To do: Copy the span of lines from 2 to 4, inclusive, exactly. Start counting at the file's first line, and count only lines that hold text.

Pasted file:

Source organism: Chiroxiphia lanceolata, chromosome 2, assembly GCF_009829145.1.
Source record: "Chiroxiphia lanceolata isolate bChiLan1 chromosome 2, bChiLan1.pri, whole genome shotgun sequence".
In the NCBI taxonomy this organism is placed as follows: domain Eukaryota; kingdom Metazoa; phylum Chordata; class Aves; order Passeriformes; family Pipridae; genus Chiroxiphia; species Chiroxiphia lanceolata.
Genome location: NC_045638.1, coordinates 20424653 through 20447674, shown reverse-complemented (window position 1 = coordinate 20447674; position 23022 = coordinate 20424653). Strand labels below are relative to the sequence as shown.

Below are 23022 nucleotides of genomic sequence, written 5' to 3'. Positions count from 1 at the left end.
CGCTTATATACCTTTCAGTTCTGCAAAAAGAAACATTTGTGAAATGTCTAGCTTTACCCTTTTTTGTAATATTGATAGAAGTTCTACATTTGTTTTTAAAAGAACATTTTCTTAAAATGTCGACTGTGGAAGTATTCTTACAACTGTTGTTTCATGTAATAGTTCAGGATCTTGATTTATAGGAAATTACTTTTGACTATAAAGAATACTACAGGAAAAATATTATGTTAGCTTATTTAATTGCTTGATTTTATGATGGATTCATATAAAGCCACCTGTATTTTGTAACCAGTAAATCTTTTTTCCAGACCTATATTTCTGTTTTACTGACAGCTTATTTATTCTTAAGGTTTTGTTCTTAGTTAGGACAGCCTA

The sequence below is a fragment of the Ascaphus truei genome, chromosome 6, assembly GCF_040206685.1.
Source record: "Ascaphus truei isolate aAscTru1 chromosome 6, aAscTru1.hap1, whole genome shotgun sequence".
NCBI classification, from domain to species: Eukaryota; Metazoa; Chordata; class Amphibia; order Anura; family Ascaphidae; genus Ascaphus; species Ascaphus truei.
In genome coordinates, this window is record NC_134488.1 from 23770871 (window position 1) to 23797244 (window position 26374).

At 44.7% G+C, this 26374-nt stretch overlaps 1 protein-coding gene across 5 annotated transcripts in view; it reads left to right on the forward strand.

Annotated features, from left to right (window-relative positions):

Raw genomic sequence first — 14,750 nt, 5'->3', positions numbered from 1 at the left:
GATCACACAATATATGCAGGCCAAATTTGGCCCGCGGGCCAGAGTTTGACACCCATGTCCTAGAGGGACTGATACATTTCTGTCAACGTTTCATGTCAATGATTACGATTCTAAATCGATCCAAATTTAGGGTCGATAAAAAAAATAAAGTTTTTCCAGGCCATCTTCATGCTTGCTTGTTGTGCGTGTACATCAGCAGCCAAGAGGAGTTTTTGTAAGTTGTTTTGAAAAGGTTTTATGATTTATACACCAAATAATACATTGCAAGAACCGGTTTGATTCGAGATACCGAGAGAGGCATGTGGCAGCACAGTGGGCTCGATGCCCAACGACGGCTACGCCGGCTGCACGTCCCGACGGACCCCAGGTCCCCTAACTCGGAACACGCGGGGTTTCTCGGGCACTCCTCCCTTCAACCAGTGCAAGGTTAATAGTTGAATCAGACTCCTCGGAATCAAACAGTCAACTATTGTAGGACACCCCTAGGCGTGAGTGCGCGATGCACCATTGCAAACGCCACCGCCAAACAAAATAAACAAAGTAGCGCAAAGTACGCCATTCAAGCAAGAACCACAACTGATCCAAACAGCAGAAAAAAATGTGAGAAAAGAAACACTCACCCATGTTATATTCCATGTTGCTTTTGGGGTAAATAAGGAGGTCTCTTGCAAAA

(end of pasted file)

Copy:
Source record: "Chiroxiphia lanceolata isolate bChiLan1 chromosome 2, bChiLan1.pri, whole genome shotgun sequence".
In the NCBI taxonomy this organism is placed as follows: domain Eukaryota; kingdom Metazoa; phylum Chordata; class Aves; order Passeriformes; family Pipridae; genus Chiroxiphia; species Chiroxiphia lanceolata.
Genome location: NC_045638.1, coordinates 20424653 through 20447674, shown reverse-complemented (window position 1 = coordinate 20447674; position 23022 = coordinate 20424653). Strand labels below are relative to the sequence as shown.